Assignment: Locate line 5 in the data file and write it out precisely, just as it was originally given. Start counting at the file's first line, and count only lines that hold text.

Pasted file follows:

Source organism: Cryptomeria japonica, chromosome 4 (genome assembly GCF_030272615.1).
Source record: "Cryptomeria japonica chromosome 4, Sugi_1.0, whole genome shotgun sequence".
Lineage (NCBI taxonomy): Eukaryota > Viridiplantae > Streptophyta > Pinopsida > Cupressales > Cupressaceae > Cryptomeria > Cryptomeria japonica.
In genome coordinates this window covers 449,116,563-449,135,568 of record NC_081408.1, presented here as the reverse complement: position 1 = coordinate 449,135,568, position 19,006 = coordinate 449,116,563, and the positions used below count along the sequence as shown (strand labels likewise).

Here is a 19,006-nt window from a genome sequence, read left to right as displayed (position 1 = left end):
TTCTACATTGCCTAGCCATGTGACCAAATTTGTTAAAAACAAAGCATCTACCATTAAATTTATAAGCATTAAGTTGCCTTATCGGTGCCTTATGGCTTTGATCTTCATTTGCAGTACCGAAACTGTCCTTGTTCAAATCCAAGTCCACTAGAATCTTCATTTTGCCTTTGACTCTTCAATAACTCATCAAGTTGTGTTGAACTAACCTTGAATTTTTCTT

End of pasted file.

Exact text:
Here is a 19,006-nt window from a genome sequence, read left to right as displayed (position 1 = left end):